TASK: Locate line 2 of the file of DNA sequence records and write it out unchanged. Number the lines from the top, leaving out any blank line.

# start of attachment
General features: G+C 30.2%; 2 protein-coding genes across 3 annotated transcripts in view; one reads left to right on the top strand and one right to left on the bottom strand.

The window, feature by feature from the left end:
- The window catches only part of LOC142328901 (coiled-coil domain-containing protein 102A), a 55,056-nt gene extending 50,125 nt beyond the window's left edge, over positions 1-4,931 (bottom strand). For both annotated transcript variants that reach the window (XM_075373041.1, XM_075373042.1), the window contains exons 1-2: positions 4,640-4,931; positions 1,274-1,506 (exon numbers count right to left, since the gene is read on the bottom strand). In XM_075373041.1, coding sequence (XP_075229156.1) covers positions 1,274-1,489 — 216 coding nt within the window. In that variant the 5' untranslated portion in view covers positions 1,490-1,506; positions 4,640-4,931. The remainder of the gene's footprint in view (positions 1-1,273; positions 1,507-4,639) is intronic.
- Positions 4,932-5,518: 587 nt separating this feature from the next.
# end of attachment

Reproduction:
The window, feature by feature from the left end: